LONDON / BEIJING – In the not-so-distant past, China could count on the UK as a reliable and friendly country that partners with international initiatives and welcomes Chinese investment in sensitive sectors.
Those ties have since been severed as Britain stepped up its criticism of Beijing’s national security law covering Hong Kong and its treatment of the Uyghur minority – issues China sees as national issues.
Nearly 5,000 Hong Kong people have applied to become full British citizens within two weeks of opening a new lane on January 31, The Times of London reported Thursday. The program is available to holders of or eligible for British National Overseas status.
After Beijing imposed its National Security Act on Hong Kong in June last year, the UK government decided to issue special five-year visas and the path to full UK citizenship for BNO passport holders and their dependents. Passports are issued to people born before the transfer of territories to China.
Up to 320,000 Hong Kong people are estimated to seek refuge in the UK over five years. China’s Foreign Ministry responded by deciding not to recognize BNO passports as valid travel documents.
“We reserve the right to take further action,” ministry spokesman Zhao Lijian said on January 29.
Just a few years ago, relations between the UK and China were in a golden age. In 2015, the UK became the first Group of Seven country to join the Asian Infrastructure Investment Bank, led by Beijing, for example.
Chinese companies at the time were invited to invest in British nuclear power plants, with the Chinese group Jingye taking over British Steel. These agreements intersected the basic industries of the two countries.
British skepticism towards China has started to set in due to qualms over China’s initial response to the coronavirus outbreak. Relations officially deteriorated with the imposition of Hong Kong’s security laws.
Things got worse on February 4 when the UK’s Office of Communications revoked the broadcast license of CGTN, the overseas arm of state-run China Central Television. The regulator has determined that the Chinese Communist Party has the final say on editorial decisions, which violates the ban on political entities controlling licensees.
The Daily Telegraph, a London newspaper, reported that three suspected Chinese intelligence officers had been deported from the UK over the past year, each posing as a reporter working for three separate Chinese media companies.
China sued last Thursday by banning BBC World News from broadcasting within its borders. Chinese authorities have opposed media reports of human rights violations and systematic rape committed against Uyghurs in “re-education” facilities.
The British Navy will send the aircraft carrier HMS Queen Elizabeth to the Indo-Pacific region starting this spring, where the ship will participate in joint exercises with the Japan Maritime Self-Defense Force.
This decision responds to China’s naval expansionism. The closer collaboration will act as a counterweight to attempts to change the status quo regarding the East China and South China Seas.
London’s hardening of stance towards Beijing is largely attributed to the growing influence of Chinese skeptics within the ruling Conservative Party. The conservative ranks have traditionally advocated for human rights, and they are unable to ignore the violation of Hong Kong’s self-government and reports of forced labor against Uyghurs.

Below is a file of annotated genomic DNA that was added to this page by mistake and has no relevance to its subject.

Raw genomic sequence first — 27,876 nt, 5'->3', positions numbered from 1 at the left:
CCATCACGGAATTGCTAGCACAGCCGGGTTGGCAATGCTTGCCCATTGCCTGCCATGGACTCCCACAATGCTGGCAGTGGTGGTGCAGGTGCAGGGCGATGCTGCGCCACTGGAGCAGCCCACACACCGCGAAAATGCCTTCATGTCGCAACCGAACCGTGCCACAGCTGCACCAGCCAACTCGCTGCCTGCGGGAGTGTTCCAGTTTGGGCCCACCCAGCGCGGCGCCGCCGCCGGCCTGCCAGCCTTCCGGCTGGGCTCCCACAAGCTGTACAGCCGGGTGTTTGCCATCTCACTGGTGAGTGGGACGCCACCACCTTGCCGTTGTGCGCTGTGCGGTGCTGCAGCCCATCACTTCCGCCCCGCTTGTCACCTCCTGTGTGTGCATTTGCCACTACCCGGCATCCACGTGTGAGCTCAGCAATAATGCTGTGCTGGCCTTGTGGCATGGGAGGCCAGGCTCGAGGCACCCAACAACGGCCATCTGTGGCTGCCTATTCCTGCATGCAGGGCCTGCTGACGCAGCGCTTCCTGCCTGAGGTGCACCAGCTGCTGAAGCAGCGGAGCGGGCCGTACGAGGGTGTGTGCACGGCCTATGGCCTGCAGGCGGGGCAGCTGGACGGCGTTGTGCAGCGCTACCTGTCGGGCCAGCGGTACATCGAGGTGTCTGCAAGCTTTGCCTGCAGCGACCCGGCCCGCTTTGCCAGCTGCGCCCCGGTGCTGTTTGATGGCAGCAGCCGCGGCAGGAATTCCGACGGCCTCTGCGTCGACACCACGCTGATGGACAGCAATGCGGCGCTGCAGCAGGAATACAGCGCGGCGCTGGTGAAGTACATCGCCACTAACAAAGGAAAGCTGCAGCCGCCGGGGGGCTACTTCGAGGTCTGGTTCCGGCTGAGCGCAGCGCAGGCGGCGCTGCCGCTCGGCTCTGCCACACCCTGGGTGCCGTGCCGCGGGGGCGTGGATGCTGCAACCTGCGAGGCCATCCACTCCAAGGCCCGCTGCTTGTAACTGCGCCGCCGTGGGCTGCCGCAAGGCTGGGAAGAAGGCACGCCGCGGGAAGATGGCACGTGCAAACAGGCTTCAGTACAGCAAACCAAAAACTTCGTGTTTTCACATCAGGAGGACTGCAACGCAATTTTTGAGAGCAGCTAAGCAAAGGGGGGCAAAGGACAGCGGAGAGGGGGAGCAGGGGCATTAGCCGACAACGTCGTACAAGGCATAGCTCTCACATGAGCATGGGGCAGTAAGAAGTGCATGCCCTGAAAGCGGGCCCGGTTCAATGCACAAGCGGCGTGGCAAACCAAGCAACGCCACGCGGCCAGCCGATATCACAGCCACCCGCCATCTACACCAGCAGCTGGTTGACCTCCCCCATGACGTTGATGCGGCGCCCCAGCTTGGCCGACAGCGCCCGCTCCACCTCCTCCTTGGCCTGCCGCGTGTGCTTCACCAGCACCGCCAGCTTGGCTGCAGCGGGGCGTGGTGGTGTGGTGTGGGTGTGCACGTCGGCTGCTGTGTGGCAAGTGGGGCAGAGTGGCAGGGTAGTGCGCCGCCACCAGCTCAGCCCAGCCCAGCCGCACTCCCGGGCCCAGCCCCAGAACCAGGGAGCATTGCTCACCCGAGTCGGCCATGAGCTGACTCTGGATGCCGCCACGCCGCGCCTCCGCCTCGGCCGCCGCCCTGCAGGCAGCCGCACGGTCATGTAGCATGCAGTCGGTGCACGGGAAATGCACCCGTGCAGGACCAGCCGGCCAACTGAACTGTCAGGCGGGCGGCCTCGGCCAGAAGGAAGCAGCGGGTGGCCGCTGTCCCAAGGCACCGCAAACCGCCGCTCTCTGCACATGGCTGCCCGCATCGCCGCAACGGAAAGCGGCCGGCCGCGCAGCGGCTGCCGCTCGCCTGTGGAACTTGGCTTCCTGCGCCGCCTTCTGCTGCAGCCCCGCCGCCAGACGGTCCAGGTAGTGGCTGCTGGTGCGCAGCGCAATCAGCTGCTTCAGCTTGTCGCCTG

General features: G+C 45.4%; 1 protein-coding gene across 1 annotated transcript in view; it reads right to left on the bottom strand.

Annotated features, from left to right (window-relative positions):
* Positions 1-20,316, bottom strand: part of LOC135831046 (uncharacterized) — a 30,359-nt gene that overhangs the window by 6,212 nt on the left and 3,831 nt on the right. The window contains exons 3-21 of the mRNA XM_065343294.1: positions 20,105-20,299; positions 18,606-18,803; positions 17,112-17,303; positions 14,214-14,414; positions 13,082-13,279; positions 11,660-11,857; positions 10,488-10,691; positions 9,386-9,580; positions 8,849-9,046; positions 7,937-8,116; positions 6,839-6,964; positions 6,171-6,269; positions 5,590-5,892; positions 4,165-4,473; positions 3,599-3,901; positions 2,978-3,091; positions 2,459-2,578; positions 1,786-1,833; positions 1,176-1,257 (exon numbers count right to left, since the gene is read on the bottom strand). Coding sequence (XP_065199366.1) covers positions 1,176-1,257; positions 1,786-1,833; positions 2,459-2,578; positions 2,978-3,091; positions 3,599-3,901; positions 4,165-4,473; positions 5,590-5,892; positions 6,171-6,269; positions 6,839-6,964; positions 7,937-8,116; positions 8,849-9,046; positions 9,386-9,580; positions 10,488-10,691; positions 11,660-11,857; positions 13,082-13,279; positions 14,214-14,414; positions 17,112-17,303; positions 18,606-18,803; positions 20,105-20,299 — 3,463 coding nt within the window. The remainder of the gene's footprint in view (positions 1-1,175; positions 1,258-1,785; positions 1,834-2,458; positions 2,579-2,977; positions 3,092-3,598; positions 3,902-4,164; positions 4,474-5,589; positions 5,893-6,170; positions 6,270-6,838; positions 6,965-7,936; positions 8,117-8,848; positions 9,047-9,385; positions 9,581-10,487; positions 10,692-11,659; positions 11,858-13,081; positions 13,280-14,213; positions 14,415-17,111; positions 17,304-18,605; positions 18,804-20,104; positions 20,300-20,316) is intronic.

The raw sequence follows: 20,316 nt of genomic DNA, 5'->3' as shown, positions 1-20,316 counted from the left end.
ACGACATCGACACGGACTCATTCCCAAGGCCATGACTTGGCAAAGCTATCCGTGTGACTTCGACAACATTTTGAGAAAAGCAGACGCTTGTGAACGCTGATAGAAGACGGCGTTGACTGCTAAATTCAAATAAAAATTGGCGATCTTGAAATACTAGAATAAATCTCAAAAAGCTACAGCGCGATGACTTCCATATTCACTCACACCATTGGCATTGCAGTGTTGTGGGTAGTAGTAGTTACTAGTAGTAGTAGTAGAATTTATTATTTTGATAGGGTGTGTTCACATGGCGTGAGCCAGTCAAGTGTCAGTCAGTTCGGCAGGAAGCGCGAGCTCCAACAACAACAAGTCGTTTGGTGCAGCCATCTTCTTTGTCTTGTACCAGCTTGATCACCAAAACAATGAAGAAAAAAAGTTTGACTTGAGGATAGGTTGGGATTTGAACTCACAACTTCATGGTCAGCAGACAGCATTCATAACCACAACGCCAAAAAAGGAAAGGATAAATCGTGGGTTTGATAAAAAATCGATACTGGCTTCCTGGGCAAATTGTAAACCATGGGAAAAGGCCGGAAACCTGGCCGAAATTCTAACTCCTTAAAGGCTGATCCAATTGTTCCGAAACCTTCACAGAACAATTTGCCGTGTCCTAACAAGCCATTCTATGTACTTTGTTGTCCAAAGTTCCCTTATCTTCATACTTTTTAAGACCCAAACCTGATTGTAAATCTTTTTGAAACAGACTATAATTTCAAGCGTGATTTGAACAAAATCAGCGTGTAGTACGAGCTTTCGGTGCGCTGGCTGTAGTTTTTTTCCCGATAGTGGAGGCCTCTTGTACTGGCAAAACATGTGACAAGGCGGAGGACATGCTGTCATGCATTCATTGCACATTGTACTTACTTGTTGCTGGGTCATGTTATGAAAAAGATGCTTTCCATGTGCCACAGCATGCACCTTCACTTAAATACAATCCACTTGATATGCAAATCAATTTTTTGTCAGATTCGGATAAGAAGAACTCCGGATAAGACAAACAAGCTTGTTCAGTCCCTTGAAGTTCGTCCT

Earlier this month, the House of Lords attached an amendment to a pending trade bill that grants the High Court the power to review trade agreements and adjudicate whether a trading partner has committed genocide. If the conclusion is affirmative, the trade agreement is sent to Parliament for debate. This provision would give lawmakers the power to terminate existing free trade agreements and freeze ongoing negotiations.
House of Commons ministers have removed the attachment, but the Upper House should attach it when it receives the revised bill and then send the bill back to the House of Commons. If this law is passed and passed, China will face a major hurdle in joining the Trans-Pacific Partnership trade deal once the UK becomes a member.
On the other hand, not all British Conservative lawmakers have turned into Chinese hawks. While the situation with Hong Kong and the Uyghurs cannot be ignored, there is a need for the two countries to constructively partner on climate change and the global pandemic, a source close to Downing Street thinking has said.
Prime Minister Boris Johnson is known to be friendly with China.
“I wish you and everyone celebrating across the world a happy and prosperous Lunar New Year,” Johnson said in a video message last Friday, before greeting in Cantonese.
Chinese President Xi Jinping and other top leaders appeared concerned about deteriorating relations with UK
The People’s Daily, a newspaper controlled by the Communist Party of China, published a front-page article on February 5 detailing the virtual message Premier Li Keqiang delivered to British business leaders. He hailed Britain’s leaders as “icebreakers” and said Beijing “attaches importance, as always” to its relations with London.
China’s relations with the United States under former President Donald Trump have reportedly deteriorated to the worst since the two countries established diplomatic ties. With President Joe Biden’s political direction yet to be revealed, Chinese leaders are seeking to get as close to the UK as possible.
Having Johnson’s Lunar New Year message aired on China Central Television broadcasts, Beijing does not want public sentiment against the UK to worsen.
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